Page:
Sex segregation of the labour market
Legislations and provisions that can reduce sex segregation are essential in the path to equal opportunity (Straw, 1989). Although the purpose of certain federal regulations is to give women equal opportunities, government actions have often increased sex segregation. These protective laws were meant to protect women from exploitative working conditions. However, when put to practice, they often reduced the number of jobs women had access to.
For instance in the middle of the nineteenth century, laws that forbade women to work more than certain number of hours while men could work more, caused employers to hire men over women (Reskin and Padavic, 1994). The Equal Pay Act of 1970 (for the U. K. ) made it illegal for employers to pay women less than men in the same jobs. This provides assistance for women who face pay discrimination, they can then lead lawsuits which will in turn teach employers that sex discrimination costs them (Meulders et al. , 1993). Organizations can also provide their own provisions to help women cope with the disadvantages society associate with them.
There are many possibilities companies can give to women who have a difficult time accommodating to changing family patterns. In order to meet responsibilities associated
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Another possibility is a nursery located very close or even in the workplace, this could augment the number of women returning after maternity leave and allow parents to see their children during the day (Konek and Kitch, 1994). Despite the numerous actions that have taken place against sexual discrimination, women still face many difficulties obtaining the same status as men in the workplace. The discrimination faced by women will influence their capability to achieve and work to their maximum ability.
Some of their additional problems include conflicts with the roles women have to play in an organization. Women can be labelled as tokens if they are less than 15% of a total category in an organization. Women are then viewed as symbols of their group instead of individuals. Consequently, this role is associated with disadvantages such as increased performance pressure, visibility, being a test case for future women, isolation and lack of female role models, exclusion from male groups and distortion of women’s behaviour in order to fit them into stereotypes (Davidson and Cooper, 1992).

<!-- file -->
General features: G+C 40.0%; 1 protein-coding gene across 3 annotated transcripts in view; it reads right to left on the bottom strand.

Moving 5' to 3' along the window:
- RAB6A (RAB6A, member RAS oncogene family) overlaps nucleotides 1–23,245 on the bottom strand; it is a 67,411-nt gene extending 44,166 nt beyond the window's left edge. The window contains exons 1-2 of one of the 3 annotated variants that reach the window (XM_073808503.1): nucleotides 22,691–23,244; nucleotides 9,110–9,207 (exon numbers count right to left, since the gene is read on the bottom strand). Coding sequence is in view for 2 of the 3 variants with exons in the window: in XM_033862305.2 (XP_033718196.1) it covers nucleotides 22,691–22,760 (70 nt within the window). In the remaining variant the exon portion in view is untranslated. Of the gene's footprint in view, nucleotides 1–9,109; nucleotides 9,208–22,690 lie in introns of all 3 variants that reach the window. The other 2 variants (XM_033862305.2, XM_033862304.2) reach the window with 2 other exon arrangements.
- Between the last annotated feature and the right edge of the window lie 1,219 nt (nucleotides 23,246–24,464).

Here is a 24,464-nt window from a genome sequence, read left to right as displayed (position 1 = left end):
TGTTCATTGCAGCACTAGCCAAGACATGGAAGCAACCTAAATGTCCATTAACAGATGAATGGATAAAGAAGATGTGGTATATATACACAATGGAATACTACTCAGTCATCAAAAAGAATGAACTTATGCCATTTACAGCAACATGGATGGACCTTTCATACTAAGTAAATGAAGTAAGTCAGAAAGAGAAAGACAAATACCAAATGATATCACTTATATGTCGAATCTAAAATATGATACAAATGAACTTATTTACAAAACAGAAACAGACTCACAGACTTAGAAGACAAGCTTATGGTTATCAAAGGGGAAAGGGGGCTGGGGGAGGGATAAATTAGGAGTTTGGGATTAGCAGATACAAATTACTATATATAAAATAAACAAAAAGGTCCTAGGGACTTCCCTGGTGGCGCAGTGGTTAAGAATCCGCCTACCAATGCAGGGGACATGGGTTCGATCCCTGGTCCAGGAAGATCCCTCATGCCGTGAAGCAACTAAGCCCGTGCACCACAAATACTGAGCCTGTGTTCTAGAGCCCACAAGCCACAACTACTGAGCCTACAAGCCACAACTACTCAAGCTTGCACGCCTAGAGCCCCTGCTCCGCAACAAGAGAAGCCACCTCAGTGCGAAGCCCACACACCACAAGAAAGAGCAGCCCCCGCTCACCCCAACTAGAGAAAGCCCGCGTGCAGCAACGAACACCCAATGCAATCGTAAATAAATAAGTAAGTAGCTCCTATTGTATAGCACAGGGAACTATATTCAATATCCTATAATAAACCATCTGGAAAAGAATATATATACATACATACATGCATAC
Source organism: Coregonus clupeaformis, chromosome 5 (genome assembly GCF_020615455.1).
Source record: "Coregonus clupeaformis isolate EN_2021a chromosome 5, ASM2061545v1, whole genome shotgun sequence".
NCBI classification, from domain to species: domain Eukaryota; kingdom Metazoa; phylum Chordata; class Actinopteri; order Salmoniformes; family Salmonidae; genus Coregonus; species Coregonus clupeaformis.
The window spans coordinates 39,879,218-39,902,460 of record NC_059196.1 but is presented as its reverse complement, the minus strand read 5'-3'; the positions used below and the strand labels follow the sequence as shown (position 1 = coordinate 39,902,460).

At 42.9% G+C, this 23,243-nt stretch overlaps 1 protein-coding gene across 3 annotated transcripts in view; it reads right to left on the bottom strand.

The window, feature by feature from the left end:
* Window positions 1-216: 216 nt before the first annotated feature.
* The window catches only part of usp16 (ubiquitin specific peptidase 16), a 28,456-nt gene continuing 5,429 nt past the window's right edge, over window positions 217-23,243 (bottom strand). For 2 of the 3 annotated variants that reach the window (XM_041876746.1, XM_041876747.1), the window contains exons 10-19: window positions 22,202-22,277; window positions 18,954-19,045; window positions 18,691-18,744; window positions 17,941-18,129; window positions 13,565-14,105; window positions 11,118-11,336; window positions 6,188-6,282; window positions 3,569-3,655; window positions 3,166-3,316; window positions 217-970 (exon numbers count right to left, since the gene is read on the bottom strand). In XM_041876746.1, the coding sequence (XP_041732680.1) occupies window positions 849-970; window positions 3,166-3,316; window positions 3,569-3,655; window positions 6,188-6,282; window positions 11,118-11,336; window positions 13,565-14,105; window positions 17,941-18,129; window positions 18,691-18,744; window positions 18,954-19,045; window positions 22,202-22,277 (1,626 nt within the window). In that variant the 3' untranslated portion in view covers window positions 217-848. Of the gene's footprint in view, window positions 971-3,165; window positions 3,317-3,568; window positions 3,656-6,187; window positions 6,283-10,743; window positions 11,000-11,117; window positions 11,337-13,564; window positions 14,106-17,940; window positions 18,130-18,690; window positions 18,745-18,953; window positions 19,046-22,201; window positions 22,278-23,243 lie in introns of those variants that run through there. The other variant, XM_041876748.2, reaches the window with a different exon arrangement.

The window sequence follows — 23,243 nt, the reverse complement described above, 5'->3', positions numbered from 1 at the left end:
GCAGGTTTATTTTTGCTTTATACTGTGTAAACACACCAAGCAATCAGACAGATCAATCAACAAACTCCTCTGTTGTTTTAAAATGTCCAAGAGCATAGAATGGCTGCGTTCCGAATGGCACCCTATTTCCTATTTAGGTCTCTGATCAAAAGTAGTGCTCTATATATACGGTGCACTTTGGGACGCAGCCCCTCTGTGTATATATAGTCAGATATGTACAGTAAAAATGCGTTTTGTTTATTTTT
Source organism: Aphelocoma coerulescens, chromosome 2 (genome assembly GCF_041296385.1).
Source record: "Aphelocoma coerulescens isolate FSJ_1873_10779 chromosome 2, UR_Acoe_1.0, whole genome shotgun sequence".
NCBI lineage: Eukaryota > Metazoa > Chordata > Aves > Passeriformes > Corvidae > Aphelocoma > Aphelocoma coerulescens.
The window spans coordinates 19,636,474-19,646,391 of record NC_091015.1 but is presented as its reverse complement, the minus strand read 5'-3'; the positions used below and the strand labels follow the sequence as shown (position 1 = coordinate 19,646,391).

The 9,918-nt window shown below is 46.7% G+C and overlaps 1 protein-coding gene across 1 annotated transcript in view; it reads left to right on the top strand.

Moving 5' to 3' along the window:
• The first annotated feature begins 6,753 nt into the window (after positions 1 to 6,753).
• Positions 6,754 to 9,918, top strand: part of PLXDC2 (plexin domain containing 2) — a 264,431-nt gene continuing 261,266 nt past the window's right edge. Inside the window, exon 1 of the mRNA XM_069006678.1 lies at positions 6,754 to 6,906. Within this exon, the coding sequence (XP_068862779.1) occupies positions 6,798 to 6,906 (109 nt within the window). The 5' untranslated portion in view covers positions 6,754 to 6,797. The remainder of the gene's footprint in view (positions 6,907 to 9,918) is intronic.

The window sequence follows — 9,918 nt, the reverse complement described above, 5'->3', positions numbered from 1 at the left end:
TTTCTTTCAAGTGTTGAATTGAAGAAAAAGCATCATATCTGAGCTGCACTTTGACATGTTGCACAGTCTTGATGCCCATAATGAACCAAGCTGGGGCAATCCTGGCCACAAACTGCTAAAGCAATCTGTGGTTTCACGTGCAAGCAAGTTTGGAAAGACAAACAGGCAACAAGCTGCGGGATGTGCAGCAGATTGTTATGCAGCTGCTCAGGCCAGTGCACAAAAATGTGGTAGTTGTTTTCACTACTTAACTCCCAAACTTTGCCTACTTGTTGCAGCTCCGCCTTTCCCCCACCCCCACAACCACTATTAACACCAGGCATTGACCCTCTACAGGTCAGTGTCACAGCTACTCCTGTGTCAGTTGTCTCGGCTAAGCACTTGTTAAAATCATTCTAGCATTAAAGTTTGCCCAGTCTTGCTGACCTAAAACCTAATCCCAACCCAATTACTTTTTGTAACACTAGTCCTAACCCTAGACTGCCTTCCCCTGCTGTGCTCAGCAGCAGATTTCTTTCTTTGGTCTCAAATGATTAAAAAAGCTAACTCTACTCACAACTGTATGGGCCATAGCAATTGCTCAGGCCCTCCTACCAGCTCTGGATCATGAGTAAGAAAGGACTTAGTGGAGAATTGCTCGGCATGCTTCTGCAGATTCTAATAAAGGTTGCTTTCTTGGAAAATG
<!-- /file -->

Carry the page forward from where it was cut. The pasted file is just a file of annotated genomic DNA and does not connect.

“In theory, they have embraced the need for equal opportunities and family friendly policies but, in practice, their attitudes remain entrenched in the old ways” (Reeves, p. 46, 2002) In order to succeed, women have to be as much like men as possible. Rather than women making work more feminine, work seems to have made women more masculine (Davidson and Cooper, 1992). The gendered division of labour today is the result of a long historical process, with men and women sometimes in reversed roles.
Although, society is now trying to eliminate sex segregation, the general cultural conceptions and expectations of a time when the roles of women and men were more fixed still remains (Alvesson and Billing, 1997). Even though women are optimistically trying to shatter the glass ceiling, much needs to be done to reach equality in the workplace. Measures need to be taken to enforce new social morals, values and attitudes and therefore transform existing stereotypes.
Legislations and provisions must be reinforced, and the overall atmosphere in society needs to adapt to women’s inevitably strong labour force. Even if in the past decades there has been a decrease of sex discrimination in the western society, “women account for only three per cent of executive directors in the FTSE 350” (Ashworth, p. 2, 2003). In order to survive as a competitive economy and as a society, the UK workforce needs to seize the problems of sex discrimination in the labour market (Arnold et al. , 1991).